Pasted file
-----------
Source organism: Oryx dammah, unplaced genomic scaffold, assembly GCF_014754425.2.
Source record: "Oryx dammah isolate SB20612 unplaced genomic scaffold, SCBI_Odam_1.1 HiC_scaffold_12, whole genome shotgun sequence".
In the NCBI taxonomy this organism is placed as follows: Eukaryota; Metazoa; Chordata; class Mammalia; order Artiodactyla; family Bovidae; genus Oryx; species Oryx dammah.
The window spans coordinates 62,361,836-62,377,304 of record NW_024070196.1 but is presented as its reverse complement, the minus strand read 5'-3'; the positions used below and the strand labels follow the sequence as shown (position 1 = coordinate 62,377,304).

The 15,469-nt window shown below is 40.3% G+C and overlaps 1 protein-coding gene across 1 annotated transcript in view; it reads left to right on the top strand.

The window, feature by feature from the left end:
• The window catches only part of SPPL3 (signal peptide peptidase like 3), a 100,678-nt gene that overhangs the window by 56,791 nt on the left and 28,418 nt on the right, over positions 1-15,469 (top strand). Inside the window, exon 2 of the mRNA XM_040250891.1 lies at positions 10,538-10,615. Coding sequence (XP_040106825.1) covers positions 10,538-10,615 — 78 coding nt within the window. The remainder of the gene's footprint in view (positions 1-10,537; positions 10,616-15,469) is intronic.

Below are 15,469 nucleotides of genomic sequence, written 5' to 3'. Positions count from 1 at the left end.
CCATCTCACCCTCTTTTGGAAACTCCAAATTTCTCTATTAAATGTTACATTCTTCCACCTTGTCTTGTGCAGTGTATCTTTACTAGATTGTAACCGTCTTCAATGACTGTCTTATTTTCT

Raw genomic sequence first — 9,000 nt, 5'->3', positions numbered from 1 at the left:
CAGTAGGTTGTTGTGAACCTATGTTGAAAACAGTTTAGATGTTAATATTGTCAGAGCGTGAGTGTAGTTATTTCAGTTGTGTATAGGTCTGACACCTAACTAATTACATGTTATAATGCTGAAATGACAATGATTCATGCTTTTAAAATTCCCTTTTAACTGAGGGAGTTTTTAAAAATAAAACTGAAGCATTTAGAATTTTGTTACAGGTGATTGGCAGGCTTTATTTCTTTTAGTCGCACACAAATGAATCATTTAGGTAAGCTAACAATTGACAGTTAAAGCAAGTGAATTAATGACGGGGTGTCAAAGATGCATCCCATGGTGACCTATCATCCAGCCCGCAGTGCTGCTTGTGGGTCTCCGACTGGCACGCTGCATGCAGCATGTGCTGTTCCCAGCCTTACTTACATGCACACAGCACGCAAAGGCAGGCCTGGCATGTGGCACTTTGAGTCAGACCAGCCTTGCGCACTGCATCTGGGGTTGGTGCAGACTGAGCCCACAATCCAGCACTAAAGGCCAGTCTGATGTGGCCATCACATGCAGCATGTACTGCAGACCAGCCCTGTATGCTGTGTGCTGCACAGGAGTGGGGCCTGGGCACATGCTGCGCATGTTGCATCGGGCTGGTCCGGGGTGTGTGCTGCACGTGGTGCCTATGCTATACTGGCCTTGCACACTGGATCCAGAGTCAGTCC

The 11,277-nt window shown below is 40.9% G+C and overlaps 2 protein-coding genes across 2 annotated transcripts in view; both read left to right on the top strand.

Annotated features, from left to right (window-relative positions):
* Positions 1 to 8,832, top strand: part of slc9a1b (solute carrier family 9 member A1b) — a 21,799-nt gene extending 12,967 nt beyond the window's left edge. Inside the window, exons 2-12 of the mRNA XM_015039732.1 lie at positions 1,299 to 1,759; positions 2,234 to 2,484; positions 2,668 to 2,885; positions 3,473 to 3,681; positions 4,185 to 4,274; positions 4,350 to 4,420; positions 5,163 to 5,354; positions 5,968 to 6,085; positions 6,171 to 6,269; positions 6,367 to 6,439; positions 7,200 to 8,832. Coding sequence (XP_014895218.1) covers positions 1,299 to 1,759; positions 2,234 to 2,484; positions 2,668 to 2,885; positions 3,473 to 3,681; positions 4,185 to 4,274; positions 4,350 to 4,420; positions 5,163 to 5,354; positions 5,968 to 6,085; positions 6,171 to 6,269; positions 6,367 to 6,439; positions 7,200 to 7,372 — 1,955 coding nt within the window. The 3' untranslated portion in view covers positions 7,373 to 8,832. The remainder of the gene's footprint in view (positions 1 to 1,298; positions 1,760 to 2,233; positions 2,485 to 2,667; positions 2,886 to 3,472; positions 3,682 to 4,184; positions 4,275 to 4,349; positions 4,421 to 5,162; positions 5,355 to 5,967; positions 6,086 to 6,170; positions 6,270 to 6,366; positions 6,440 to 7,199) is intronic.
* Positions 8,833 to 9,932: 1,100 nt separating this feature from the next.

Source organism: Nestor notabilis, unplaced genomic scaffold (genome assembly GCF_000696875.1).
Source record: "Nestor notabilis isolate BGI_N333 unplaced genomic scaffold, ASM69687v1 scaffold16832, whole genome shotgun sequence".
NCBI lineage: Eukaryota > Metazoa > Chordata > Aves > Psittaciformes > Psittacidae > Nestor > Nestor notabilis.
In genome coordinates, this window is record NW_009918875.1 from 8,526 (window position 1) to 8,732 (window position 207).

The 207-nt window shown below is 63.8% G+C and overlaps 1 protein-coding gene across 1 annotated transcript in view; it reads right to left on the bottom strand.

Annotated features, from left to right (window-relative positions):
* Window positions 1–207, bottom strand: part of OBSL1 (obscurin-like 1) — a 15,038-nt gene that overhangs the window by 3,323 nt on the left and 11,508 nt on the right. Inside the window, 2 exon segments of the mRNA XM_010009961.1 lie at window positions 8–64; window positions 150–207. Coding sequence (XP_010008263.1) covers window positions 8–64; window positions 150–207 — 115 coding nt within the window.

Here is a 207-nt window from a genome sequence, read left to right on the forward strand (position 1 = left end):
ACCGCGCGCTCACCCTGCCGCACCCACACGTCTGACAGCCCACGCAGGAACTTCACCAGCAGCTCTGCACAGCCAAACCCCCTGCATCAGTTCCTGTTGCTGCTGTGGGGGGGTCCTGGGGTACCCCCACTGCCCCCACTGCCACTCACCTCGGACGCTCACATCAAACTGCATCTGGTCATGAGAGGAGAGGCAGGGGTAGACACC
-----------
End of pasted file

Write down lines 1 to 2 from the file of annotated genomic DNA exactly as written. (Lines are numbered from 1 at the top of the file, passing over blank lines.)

Source organism: Oryx dammah, unplaced genomic scaffold, assembly GCF_014754425.2.
Source record: "Oryx dammah isolate SB20612 unplaced genomic scaffold, SCBI_Odam_1.1 HiC_scaffold_12, whole genome shotgun sequence".